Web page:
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Georgia-Pacific To Reduce Gypsum Wallboard Production, To Take $75 Million Charge

Thursday, June 14, 2001

Press release from the issuing company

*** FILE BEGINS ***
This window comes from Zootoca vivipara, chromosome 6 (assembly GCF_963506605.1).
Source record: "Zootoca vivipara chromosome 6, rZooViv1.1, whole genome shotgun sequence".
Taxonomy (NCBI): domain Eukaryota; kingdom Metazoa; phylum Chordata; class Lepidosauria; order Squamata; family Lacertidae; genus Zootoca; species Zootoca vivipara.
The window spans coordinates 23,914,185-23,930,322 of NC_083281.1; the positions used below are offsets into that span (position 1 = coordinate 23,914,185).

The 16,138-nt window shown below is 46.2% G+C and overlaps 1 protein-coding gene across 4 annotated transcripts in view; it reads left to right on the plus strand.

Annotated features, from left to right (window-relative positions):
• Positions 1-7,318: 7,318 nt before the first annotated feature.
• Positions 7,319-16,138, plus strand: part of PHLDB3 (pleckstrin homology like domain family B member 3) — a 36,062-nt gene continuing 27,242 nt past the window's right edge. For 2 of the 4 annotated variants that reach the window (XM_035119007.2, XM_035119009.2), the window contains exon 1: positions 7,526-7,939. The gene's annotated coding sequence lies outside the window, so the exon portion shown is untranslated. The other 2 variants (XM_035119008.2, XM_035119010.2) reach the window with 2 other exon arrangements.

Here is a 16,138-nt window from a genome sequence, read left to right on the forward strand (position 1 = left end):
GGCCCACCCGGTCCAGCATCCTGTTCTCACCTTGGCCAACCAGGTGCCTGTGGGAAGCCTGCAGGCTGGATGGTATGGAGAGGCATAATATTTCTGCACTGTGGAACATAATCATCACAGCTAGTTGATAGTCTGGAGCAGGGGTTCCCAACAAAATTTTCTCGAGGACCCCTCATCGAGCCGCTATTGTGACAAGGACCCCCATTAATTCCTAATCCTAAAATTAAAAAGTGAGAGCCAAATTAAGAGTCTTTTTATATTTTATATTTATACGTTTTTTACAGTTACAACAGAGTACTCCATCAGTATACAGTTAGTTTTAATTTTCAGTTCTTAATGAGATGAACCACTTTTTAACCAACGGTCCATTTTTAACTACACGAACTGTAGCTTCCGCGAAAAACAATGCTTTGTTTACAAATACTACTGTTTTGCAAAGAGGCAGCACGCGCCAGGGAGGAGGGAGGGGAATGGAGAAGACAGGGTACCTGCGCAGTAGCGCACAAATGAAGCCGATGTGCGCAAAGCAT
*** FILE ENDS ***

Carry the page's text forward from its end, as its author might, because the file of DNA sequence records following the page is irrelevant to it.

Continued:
ATLANTA, June 13 -- Georgia-Pacific Corp. today announced plant closures and indefinite curtailments equaling approximately 45 percent of the company's gypsum wallboard production capacity in the United States and Canada. "Current market conditions for wallboard are forcing us to take action now to close these facilities and reduce our overall production,'' said A.D. "Pete'' Correll, chairman and chief executive of Georgia-Pacific. "These steps are critical for the long-term viability of our wallboard business. Current capacity and pricing levels in the wallboard business are unsustainable and operating our plants at full production is unprofitable for Georgia-Pacific.'' Based on analysis of its gypsum wallboard production capacity, Georgia- Pacific will close wallboard plants at Savannah, Ga.; Long Beach, Calif.; and Winnipeg, Manitoba, Canada. The company also will indefinitely idle commodity wallboard production lines at Acme, Texas; Sigurd, Utah; and Blue Rapids, Kan.; and reduce operations at its remaining 13 wallboard production facilities to a maximum five-day work schedule for as long as current market conditions exist. In addition, Georgia-Pacific will offer for sale its recycled paperboard plant at Delair, N.J., due to the decreased need for face paper used on the company's wallboard. "These types of decisions are difficult to make, particularly in light of the more than 500 employees who will be impacted, but we cannot continue at the current level of production given the weak market conditions, surplus capacity and increased energy costs, especially in California,'' said David Fleiner, president of G-P Gypsum, the corporation's gypsum products subsidiary. "This capacity reduction allows G-P Gypsum to meet commitments for our new ToughRock(TM) wallboard product line, as well as our Dens-Glass® portfolio of products and our industrial plaster and door components businesses, while maintaining our market presence across North America. Given the current economic forecasts, we do not foresee altering the limited production schedule in the near future.'' The company expects to take a charge against earnings in second quarter 2001 of approximately $75 million to cover all costs associated with these actions, including severance and other related costs.




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